Low Back Pain in Runners: Causes and Treatment
Low back pain affects nearly 80% of the United States’ population at some point in their lifetime. As a Physical Therapist, it is the most common diagnosis I treat ranging from young adults to the geriatric age, and sedentary to the most active patients.
Chronic issues in the lower back, which are the ones present for more than six months, can be due to traumatic events or general wear and tear to the structures of the spine. Although it is said that running or any continuous, long-term form of exercise causes wear and tear on joints, low back pain is shown to be one of the less frequent complaints among runners. Research shows that the loading on the joints that occurs in distance running is beneficial to the intervertebral discs of the spine, compared to other activities such as weight lifting and impact sports such as soccer.
What does this really mean? Well, the discs are the shock absorbers of the spine. They help keep each vertebrae separated during any physical activity. They are made up of a good amount of fluid that fluctuates in volume throughout the day, depending on how much you load your spine. For those who have lost a significant amount of fluid, they are at the highest risk to develop back pain due to the pressure among the vertebrae. The muscles that run along our spine keep those discs in place and help them retain the most fluid possible. This is why muscle strengthening in this area is very important, especially if you want to continue running long distances.
Of course, this is not the case for sprinting and high impact running. This is why speed sessions should only be short in length and not consume more than 10% of a given runner’s weekly mileage, in order to maintain a low risk of back issues.
Most of the runners I have treated for any back-related pain have either had the pain long before they began a running program or after being evaluated, they demonstrate significant weakness in their core muscles. Both cases respond well to a strengthening and flexibility program along with some tweaks to their current running program.
If you are experiencing mild to moderate lower back pain or you want to prevent back pain, a good starting point is testing out your core strength. Below is the most common test I use for athletes who have been in their training program for more than six months.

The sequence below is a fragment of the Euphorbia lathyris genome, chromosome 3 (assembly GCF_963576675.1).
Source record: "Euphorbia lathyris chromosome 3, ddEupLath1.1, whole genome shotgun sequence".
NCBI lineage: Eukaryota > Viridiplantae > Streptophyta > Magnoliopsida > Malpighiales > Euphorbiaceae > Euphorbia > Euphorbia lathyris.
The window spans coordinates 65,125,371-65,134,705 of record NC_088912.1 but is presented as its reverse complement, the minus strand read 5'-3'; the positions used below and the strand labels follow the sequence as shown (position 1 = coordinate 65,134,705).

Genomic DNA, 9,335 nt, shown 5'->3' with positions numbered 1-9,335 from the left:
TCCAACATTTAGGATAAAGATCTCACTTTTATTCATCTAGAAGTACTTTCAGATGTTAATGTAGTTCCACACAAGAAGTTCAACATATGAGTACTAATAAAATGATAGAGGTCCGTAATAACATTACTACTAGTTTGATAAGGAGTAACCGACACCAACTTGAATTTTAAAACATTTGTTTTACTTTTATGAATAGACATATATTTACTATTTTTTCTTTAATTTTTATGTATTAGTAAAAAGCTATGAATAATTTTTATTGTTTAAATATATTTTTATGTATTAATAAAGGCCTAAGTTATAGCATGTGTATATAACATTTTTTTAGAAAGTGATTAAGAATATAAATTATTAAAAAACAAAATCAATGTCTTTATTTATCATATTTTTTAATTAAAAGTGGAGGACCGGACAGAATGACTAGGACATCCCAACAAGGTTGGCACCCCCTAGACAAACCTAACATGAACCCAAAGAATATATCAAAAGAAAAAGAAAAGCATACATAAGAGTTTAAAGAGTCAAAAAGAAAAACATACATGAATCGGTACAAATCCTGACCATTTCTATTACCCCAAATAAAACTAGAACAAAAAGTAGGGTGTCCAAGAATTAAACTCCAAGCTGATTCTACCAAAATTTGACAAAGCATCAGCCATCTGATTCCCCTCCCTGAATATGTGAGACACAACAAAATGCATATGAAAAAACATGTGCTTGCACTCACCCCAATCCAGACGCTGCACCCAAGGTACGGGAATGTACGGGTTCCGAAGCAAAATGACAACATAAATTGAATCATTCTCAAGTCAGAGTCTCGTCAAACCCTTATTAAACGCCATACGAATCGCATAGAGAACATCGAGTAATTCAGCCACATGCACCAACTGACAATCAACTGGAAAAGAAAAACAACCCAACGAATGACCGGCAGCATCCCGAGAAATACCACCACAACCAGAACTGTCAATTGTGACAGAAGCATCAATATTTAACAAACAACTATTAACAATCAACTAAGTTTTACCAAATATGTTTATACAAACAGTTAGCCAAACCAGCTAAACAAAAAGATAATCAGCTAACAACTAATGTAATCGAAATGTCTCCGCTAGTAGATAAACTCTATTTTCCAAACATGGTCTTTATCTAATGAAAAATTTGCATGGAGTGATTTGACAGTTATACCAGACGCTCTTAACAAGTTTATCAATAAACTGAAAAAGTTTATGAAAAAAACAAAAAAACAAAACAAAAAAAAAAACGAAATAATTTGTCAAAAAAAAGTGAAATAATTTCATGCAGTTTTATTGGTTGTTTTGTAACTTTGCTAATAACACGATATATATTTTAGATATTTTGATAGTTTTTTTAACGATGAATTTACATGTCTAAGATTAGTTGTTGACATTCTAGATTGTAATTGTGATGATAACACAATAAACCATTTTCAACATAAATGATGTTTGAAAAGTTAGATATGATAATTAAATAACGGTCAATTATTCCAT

- Hold plank position (on elbows) for 30 seconds
- Lift each arm for 15 seconds
- Lift each leg for 15 seconds
- Lift one arm and opposite leg for 15 seconds
- Lift opposite arm/leg for 15 seconds
- Return to plank position and hold for 30 seconds
This is pretty challenging, as the entire routine is three minutes long! But, if you are able to complete this circuit, then you are considered to have GOOD core strength. For my patients who are less advanced and not distance runners or athletes of high impact sports, I will shorten the plank test by 5-15 seconds for each hold.
Once you have a starting point of where your core strength is at, then the next step is to begin incorporating specific exercises that target every core muscle, at least three times per week. Most people think the core muscles are just the abdominals, but your core is actually your entire trunk—from the chest and upper back muscles, down to the lower back and hips. Below are a few good exercises that involve zero equipment that I prescribe to my patients.
- Glute Bridges
- Standard Planks + variations
- Side Planks
- Russian Twists
- Bird Dog
- Fire Hydrant
Now that strengthening is squared away, next up is taking care of flexibility issues. So many of my patients who run admit they skip stretching after training. This can most definitely lead to not only lower back issues, but hip and knee problems as well. The most commonly tight muscles that lead to lower back dysfunction are the hamstrings, followed by the piriformis muscle, which is a deeper muscle underneath the glutes.
The hamstrings connect up in the pelvic bone and help control proper posture of the lower back. Basically when the hamstrings are tight they can cause a bigger curve in the spine, and holding that posture alone will lead to lower back discomfort. These tight muscles will constantly pull the lower back into a deeper curve while performing activities, such as running. The simplest stretch I prescribe is a wall stretch. Lie on your back as close to a wall as possible with hips at a 90-degree angle and legs perpendicular to the floor. Hold this for five sets of 60 seconds every day, and I guarantee it will loosen up your hamstrings in no time!
Stretching the piriformis muscle is just as easy—lie on your back and put your right ankle over your left bent knee and pull the left knee towards your chest and repeat on the opposite leg for five sets of 30 seconds.
A proper training program consists of more than just running. Strengthening and flexibility exercises, a balance between high and low mileage and speed work, adequate rest and proper nutrition are all equally important to prevent low back pain or any other conditions that will eventually keep you from reaching your goals. As with any injury, if you are experiencing low back pain that does not relieve with core strengthening or rest, get checked out by a specialist or Physical Therapist.
- Influence of Low Back Pain Status on Pelvis-Trunk Coordination During Walking and Running, Online Publication ,
- Running exercise strengthens the intervertebral disc, Online Publication ,